Women go on record in exhaustive book of quotations

So, what do Roseanne Barr, Sen. Dianne Feinstein, the Bible’s Esther and the pithy writer Grace Paley have in common?

They all have something to say in Elaine Bernstein Partnow’s “The Quotable Jewish Woman.” A collection of 2,400 quotes by 317 women on 72 topics, the book, if nothing else, is a real eye-opener — showing the breadth and depth of what some great (and not-so- great) Women of the Book have to say about … well, just about everything.

“My husband said he needed more space, so I locked him out of the house.” That’s one of Barr’s zingers, on the topic of “Marriage, Husbands, Wives and Divorce.” Ten of her quotes appear in the book.

Looking for something a little more serene?

“Love is the ultimate giving, an expression of one’s best self.” Partnow plumbed that one from Bel Kaufman’s book “Up the Down Staircase” (later made into a notable film).

And, in case you’ve never heard of Kaufman, a little probing toward the back of “Quotable Jewish Woman” — where the bios are located — will inform you that the German-born Kaufman won numerous awards for her short stories, fiction and nonfiction — including a moving tribute to her grandfather, Sholom Aleichem.

Useful information, as is the glossary of Hebrew and Yiddish terms. The index of women quoted lets you easily look up some of your favorites.

Calling herself “a real maven of women’s quotations” — and well she should be, having authored “The Quotable Woman” and several subsequent editions prior to this publication — Partnow writes that her criteria for selecting morsels for the book were rather broad. First, one must be Jewish, of course (Partnow includes those who converted to Judaism, as well as “half-Jews”). The women cover the spectrum from the biblical era to the present, politician to pundit, serious to silly.

As for the quotes, “the only criteria were my own sensibilities,” Partnow writes in the introduction. If “it made me kvell, if I laughed or was moved to tears, if I found myself nodding in agreement or my brow furrowing in thought, if I was moved in some way … it was included.”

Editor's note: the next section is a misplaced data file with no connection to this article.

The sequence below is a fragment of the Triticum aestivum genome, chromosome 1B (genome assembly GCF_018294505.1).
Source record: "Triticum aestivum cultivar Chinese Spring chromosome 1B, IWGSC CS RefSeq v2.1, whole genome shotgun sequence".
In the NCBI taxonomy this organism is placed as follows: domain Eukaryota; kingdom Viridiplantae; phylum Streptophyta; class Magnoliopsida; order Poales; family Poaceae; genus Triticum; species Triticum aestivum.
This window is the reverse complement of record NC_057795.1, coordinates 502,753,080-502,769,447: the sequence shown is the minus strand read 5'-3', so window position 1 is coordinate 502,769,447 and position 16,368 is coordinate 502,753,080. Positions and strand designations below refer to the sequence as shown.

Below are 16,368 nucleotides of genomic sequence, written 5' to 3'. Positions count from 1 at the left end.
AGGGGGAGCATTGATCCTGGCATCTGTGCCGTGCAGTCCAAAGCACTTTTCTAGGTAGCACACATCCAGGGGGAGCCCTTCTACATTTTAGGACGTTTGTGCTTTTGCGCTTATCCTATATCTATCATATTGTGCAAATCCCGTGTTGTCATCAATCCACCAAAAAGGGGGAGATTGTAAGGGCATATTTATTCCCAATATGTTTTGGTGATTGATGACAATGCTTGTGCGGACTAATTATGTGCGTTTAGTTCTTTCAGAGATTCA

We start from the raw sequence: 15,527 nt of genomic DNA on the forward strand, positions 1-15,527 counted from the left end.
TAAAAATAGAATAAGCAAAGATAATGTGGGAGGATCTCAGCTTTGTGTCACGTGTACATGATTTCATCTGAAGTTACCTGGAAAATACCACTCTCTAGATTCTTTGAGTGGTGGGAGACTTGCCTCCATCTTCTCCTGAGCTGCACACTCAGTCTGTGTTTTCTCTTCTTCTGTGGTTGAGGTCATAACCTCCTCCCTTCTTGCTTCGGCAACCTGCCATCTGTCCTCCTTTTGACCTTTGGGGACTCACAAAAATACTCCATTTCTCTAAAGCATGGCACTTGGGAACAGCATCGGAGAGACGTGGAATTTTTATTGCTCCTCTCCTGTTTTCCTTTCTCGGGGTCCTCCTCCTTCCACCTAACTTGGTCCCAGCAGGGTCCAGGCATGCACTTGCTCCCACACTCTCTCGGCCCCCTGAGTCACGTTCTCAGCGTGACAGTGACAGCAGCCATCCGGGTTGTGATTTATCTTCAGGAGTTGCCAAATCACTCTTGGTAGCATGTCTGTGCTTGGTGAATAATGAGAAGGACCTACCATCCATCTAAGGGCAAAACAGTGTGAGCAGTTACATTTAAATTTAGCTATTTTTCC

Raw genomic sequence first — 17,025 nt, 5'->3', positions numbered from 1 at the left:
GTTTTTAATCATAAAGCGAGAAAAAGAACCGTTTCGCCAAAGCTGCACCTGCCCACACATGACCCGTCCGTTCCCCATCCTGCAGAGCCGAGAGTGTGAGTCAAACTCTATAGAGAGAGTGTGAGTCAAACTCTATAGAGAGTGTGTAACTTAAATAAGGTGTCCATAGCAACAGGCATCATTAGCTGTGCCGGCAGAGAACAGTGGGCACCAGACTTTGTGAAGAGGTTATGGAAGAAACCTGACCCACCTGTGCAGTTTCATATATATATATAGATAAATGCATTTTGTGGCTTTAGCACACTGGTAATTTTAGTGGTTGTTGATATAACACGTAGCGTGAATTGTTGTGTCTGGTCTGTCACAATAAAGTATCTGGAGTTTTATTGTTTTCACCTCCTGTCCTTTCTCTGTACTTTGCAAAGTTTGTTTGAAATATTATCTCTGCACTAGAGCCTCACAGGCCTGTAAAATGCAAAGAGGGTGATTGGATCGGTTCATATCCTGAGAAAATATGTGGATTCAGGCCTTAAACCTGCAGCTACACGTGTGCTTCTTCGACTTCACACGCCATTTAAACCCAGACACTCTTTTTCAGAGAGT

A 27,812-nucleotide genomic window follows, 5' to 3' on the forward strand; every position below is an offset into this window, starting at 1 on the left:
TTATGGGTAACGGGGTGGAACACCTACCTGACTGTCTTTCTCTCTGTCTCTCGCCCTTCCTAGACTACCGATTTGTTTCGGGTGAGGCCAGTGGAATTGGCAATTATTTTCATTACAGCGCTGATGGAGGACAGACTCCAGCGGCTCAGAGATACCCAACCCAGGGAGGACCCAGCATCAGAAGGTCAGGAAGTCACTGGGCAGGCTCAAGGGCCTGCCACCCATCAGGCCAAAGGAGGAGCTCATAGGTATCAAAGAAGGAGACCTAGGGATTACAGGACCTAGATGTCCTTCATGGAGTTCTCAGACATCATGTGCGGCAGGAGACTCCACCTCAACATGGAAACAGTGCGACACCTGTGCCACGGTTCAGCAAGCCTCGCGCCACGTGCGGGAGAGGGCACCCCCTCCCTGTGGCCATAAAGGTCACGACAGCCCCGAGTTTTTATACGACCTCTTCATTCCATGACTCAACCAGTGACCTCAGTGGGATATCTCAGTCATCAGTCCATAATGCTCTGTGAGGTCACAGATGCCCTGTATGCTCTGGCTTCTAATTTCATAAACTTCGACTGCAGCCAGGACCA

Thus you’ll find serious thoughts, such as the late feminist Betty Friedan’s “It is easier to live through someone else than to become complete yourself,” juxtaposed with searing humor, like Fran Lebowitz’s flip “Humility is no substitute for a good personality.” Both can be found in the section “Individuals, Self-Realization and Human Nature.”

To her credit, Partnow puts every quote in context. Friedan’s, for example, came from her 1963 tome, “The Feminine Mystique,” while Lebowitz’s was simply “a remark.”

Naturally, there are barbs.

“Boys don’t make passes at female smart-asses,” notes Letty Cottin Pogrebin in “Down with Sexist Upbringing,” from the first Ms. Reader, 1972.

“What is the use of being a little boy if you are going to grow up to be a man?” asks Gertrude Stein in her 1937 “Everybody’s Autobiography.”

But the darts aren’t only aimed at the opposite sex: Pointed comments can be found on nearly every topic, including women. “We gals were babes in the woods then and clung to that old cliché about sports for sports sake,” complained Olympic gold medalist Bobbie Rosenfeld, a Canadian track and field star, in 1950.

There’s a lot to say on Israel and Zionism, a section sprinkled with such luminaries as Golda Meir, Emma Lazarus and Henrietta Szold. And there are pages and pages on Jews and Judaism — from poet Dorothy Parker’s mocking “I’m just a little Jewish girl trying to be cute” to early 20th-century educator and welfare worker Rebekah Bettelheim Kohut’s solemn “The denial of women’s ability to serve the synagogue in every part of its work is cruel and dangerous.”

You may have never heard of Kohut, nor the late performance artist Lotus Weinstock, or the Talmud’s Imma Shalom, or even the Ephron sisters, Delia and Nora, both writers of humorous books and screenplays.

Some of the women are quoted just once, while heavy hitters like Meir, scholar Hannah Arendt and critic and writer Susan Sontag crop up throughout the book.

“Quotable Jewish Woman” is great for perusing on a rainy day or quiet evening.

One could say Partnow has performed a mitzvah by calling attention to a few hundred of the Jewish women who’ve contributed so much to our culture.

“The Quotable Jewish Woman” by Elaine Bernstein Partnow (450 pages, Jewish Lights Publishing, $29.99).

Liz Harris

Liz Harris is a J. contributor. She was J.'s culture editor from 2012-2018.